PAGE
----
The original Wet and Dry Hair Brush is an affordable option. Its fine, soft bristles are strong enough to work through the toughest knots, and soft enough not to cause damage to wet hair. The American Academy of Dermatology Association warns against brushing wet hair because it’s more prone to breakage. However, if you have very textured or curly hair, brushing when wet is a good idea. They typically have heat-resistant bristles that won’t melt or break when blow-drying hair.
The wide base of Paddle Hair Brush enables them to cover a lot of ground quickly while smoothing hair. They’re a great choice for people with long, straight hair.
A Vented Hair Brush is the best choice for quick blow drying soaking-wet hair. The vents allow hot air to flow through, reaching all layers of hair.
Round Hair Brush is a good choice for blow-drying hair and styling loose waves. They’re fully circular, which makes it easier to blow the hair under, resulting in curls or waves (depending on the size of the brush).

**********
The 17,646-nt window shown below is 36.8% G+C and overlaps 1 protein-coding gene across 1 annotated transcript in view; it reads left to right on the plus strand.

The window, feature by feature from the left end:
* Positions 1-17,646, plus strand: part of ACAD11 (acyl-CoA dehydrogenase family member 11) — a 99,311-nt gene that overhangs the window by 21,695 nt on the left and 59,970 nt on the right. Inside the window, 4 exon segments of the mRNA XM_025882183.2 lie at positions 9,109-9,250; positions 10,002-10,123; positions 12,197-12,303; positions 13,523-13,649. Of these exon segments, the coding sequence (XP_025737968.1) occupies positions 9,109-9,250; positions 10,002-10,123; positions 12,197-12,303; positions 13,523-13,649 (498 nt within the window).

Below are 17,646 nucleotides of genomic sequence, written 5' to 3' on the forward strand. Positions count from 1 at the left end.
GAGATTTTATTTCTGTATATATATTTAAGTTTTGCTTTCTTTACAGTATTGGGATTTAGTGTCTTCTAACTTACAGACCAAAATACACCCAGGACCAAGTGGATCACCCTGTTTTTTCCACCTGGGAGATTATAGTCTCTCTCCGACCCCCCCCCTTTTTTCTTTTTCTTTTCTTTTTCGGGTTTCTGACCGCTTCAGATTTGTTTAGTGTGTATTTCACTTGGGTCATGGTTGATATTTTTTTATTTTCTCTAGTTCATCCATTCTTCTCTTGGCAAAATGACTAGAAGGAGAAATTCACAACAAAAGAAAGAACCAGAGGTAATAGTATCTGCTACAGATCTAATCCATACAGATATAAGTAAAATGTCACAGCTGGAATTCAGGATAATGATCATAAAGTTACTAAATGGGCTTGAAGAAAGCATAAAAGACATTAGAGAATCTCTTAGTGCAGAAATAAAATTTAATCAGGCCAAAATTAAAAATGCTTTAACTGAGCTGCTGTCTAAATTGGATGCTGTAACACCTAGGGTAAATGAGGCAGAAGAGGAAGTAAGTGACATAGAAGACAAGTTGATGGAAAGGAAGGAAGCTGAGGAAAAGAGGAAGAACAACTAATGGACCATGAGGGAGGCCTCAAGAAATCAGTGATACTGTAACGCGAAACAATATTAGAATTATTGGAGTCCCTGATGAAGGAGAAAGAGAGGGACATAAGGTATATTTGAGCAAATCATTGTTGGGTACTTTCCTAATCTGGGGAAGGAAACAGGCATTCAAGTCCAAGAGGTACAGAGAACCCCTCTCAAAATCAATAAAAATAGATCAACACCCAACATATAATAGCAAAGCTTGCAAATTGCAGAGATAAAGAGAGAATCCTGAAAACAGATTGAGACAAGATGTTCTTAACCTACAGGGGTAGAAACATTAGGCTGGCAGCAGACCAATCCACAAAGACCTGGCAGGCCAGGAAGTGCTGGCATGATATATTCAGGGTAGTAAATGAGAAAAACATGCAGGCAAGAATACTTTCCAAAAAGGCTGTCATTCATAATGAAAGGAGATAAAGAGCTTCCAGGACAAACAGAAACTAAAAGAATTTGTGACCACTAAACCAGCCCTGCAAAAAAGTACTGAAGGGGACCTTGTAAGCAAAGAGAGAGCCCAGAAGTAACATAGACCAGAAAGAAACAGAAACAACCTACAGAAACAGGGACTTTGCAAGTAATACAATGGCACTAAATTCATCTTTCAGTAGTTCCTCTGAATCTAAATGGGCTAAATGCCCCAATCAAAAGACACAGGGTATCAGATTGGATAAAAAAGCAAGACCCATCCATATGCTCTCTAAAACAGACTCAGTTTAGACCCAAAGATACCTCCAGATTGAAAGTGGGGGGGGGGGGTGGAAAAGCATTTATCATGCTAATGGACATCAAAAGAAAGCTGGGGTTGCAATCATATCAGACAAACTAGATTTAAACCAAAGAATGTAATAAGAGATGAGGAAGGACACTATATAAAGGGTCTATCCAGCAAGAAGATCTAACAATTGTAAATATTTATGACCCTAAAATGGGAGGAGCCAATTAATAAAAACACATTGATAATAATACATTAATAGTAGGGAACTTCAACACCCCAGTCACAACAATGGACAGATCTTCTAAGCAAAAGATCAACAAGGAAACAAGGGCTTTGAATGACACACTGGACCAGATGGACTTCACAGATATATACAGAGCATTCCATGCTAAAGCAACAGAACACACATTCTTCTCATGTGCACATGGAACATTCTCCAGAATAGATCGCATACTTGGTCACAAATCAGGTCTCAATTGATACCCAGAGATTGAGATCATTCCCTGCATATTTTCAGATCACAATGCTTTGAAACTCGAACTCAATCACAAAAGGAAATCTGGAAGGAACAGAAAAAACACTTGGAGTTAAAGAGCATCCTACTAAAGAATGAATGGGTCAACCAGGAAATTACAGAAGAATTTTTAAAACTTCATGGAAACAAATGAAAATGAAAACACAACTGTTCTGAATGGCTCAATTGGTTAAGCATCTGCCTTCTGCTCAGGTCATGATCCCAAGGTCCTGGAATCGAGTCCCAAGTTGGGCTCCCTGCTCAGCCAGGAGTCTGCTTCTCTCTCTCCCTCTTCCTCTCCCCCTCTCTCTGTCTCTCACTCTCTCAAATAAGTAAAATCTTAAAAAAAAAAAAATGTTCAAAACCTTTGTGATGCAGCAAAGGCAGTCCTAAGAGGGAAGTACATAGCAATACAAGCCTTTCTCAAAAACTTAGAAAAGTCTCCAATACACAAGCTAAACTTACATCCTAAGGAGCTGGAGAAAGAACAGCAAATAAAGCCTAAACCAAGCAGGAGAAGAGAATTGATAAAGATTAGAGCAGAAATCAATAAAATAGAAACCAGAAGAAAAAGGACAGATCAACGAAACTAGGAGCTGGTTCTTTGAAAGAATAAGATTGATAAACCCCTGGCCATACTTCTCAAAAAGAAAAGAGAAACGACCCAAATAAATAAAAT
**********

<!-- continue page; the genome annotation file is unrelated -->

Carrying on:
Rat tail brush
Rat tail brushes and combs are teasing brushes with a long, thin stem that can be used for separating and lifting sections of hair to tease and create more volume. Curly-haired people may prefer to use a sturdy, wide-toothed Hair Comb while in the shower. This can help prevent frizz and breakage that can come with combing dry curly hair. Detangling brushes with stiff bristles also work well.
If you are wondering about the best way to exfoliate and rejuvenate your skin, Body Brush is an option that offers many benefits. But before you grab a brush and start going to town on your skin, it is important to know how to do it correctly and which areas should be avoided during the process.
What is dry brushing?So how to fill them? Art, sure—but art can be intimidating to pick out, and expensive. Mirrors, however, are a simple yet effective way to fill the void. “Mirrors are an accessible and foolproof way to fill in wall space without having to put too much creative energy behind it,” CB2’s product development lead, Andrea Erman, tells Vogue.
Accordingly, it’s not the plain-framed, rectangular wall mirrors that are trending. Rather, it’s more decorative ones that double as aesthetic accents. “They’re statement pieces,” Erman explains. Emily B. Collins, the director of New York Design Center’s The Gallery at 200 Lex, agrees: “Most people that shop The Gallery at 200 Lex aren’t necessarily looking for mirrors to check their reflection or do their makeup in, but to instead act as an alternative to art.”